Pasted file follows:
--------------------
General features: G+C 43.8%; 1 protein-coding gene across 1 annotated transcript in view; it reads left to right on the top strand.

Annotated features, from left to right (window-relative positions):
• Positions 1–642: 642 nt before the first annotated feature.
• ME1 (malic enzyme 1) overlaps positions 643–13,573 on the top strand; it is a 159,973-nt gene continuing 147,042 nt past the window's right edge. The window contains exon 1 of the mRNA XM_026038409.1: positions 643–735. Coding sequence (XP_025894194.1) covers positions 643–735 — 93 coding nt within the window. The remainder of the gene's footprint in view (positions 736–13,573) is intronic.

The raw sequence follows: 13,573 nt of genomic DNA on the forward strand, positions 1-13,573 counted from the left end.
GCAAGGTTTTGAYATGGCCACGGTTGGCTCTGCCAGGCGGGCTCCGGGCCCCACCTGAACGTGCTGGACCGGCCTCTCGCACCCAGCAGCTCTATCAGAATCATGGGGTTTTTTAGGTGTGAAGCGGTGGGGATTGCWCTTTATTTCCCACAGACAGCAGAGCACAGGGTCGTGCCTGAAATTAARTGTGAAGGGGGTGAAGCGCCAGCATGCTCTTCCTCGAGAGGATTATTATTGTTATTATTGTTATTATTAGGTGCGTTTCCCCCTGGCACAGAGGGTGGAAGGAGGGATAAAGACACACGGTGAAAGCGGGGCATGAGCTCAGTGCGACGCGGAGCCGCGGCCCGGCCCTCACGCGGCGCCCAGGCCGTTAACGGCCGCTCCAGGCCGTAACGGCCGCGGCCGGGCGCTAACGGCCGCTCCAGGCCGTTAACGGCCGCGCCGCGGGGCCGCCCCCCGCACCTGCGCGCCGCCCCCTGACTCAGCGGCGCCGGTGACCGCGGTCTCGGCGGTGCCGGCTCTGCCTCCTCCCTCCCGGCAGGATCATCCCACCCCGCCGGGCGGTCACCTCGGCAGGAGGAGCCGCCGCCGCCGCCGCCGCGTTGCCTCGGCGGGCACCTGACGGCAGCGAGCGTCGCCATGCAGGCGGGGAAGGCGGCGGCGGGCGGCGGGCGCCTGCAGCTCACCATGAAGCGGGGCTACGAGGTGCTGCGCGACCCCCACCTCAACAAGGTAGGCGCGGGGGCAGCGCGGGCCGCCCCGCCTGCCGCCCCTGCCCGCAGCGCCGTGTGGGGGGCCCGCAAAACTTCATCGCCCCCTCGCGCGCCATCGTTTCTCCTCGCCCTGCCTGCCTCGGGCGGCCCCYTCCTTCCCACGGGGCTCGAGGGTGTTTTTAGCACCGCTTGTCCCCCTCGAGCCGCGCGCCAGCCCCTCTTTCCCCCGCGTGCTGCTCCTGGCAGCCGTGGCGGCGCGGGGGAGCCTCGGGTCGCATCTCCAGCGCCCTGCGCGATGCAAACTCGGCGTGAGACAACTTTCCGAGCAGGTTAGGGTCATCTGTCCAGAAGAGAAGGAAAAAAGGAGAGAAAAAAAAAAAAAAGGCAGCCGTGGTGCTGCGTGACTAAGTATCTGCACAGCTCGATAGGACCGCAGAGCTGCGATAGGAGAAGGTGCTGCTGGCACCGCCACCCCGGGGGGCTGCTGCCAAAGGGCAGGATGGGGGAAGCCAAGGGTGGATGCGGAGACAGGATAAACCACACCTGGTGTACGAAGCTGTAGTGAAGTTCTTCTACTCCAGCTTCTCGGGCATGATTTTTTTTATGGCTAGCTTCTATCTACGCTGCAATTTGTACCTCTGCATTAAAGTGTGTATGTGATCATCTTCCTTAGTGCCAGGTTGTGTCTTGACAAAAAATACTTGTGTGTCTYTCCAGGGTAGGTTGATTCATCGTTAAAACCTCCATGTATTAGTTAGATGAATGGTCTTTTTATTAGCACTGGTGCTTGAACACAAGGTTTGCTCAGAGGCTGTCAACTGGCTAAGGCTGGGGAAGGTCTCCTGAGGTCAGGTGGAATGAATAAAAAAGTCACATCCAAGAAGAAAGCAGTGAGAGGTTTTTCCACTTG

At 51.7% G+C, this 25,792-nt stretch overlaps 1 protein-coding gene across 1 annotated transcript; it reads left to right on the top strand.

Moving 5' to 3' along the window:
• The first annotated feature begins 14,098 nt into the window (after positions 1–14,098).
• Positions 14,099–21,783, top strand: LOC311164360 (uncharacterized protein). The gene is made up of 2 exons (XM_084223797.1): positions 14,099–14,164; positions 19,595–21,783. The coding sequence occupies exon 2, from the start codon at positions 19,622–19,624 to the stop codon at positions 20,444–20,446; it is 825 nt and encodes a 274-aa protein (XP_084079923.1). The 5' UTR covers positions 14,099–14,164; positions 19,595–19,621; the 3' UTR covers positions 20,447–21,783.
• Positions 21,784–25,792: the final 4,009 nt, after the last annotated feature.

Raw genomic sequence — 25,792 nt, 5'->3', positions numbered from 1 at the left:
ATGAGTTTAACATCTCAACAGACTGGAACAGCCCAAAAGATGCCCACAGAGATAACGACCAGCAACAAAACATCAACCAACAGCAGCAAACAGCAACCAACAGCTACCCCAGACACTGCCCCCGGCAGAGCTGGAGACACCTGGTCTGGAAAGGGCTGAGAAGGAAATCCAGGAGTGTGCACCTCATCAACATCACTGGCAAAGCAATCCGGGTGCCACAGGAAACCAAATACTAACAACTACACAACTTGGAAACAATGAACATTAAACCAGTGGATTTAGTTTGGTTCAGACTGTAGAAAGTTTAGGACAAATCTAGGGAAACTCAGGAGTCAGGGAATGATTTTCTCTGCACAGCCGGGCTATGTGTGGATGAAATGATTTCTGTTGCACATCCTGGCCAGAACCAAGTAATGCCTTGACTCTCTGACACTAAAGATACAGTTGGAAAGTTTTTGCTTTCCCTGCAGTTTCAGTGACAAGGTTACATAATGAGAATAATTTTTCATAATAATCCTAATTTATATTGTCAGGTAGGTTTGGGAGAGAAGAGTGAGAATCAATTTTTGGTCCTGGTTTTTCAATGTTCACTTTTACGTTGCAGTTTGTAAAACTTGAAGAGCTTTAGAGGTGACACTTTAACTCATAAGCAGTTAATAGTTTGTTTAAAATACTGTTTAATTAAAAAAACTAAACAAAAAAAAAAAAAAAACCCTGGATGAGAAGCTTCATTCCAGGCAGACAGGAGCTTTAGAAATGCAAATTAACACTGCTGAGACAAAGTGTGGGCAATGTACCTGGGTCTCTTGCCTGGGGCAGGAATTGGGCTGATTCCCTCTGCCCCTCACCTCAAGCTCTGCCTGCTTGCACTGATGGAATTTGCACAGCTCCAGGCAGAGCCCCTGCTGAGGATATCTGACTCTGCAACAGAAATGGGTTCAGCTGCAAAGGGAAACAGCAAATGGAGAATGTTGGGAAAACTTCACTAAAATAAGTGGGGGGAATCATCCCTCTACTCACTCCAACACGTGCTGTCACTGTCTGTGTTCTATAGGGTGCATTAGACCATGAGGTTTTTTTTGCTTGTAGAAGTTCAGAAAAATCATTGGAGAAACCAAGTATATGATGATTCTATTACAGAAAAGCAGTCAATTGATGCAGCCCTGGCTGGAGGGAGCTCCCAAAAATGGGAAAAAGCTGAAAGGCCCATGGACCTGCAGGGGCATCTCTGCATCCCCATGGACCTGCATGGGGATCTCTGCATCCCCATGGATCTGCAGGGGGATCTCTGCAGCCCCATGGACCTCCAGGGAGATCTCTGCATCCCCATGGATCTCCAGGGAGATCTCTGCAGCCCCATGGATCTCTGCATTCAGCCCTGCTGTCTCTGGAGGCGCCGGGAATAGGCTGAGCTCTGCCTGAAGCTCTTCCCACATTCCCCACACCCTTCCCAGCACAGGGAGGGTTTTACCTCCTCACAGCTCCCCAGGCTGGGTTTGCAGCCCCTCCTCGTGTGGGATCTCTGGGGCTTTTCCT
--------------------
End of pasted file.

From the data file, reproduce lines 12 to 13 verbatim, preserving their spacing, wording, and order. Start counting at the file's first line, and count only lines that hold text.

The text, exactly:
Raw genomic sequence — 25,792 nt, 5'->3', positions numbered from 1 at the left:
ATGAGTTTAACATCTCAACAGACTGGAACAGCCCAAAAGATGCCCACAGAGATAACGACCAGCAACAAAACATCAACCAACAGCAGCAAACAGCAACCAACAGCTACCCCAGACACTGCCCCCGGCAGAGCTGGAGACACCTGGTCTGGAAAGGGCTGAGAAGGAAATCCAGGAGTGTGCACCTCATCAACATCACTGGCAAAGCAATCCGGGTGCCACAGGAAACCAAATACTAACAACTACACAACTTGGAAACAATGAACATTAAACCAGTGGATTTAGTTTGGTTCAGACTGTAGAAAGTTTAGGACAAATCTAGGGAAACTCAGGAGTCAGGGAATGATTTTCTCTGCACAGCCGGGCTATGTGTGGATGAAATGATTTCTGTTGCACATCCTGGCCAGAACCAAGTAATGCCTTGACTCTCTGACACTAAAGATACAGTTGGAAAGTTTTTGCTTTCCCTGCAGTTTCAGTGACAAGGTTACATAATGAGAATAATTTTTCATAATAATCCTAATTTATATTGTCAGGTAGGTTTGGGAGAGAAGAGTGAGAATCAATTTTTGGTCCTGGTTTTTCAATGTTCACTTTTACGTTGCAGTTTGTAAAACTTGAAGAGCTTTAGAGGTGACACTTTAACTCATAAGCAGTTAATAGTTTGTTTAAAATACTGTTTAATTAAAAAAACTAAACAAAAAAAAAAAAAAAACCCTGGATGAGAAGCTTCATTCCAGGCAGACAGGAGCTTTAGAAATGCAAATTAACACTGCTGAGACAAAGTGTGGGCAATGTACCTGGGTCTCTTGCCTGGGGCAGGAATTGGGCTGATTCCCTCTGCCCCTCACCTCAAGCTCTGCCTGCTTGCACTGATGGAATTTGCACAGCTCCAGGCAGAGCCCCTGCTGAGGATATCTGACTCTGCAACAGAAATGGGTTCAGCTGCAAAGGGAAACAGCAAATGGAGAATGTTGGGAAAACTTCACTAAAATAAGTGGGGGGAATCATCCCTCTACTCACTCCAACACGTGCTGTCACTGTCTGTGTTCTATAGGGTGCATTAGACCATGAGGTTTTTTTTGCTTGTAGAAGTTCAGAAAAATCATTGGAGAAACCAAGTATATGATGATTCTATTACAGAAAAGCAGTCAATTGATGCAGCCCTGGCTGGAGGGAGCTCCCAAAAATGGGAAAAAGCTGAAAGGCCCATGGACCTGCAGGGGCATCTCTGCATCCCCATGGACCTGCATGGGGATCTCTGCATCCCCATGGATCTGCAGGGGGATCTCTGCAGCCCCATGGACCTCCAGGGAGATCTCTGCATCCCCATGGATCTCCAGGGAGATCTCTGCAGCCCCATGGATCTCTGCATTCAGCCCTGCTGTCTCTGGAGGCGCCGGGAATAGGCTGAGCTCTGCCTGAAGCTCTTCCCACATTCCCCACACCCTTCCCAGCACAGGGAGGGTTTTACCTCCTCACAGCTCCCCAGGCTGGGTTTGCAGCCCCTCCTCGTGTGGGATCTCTGGGGCTTTTCCT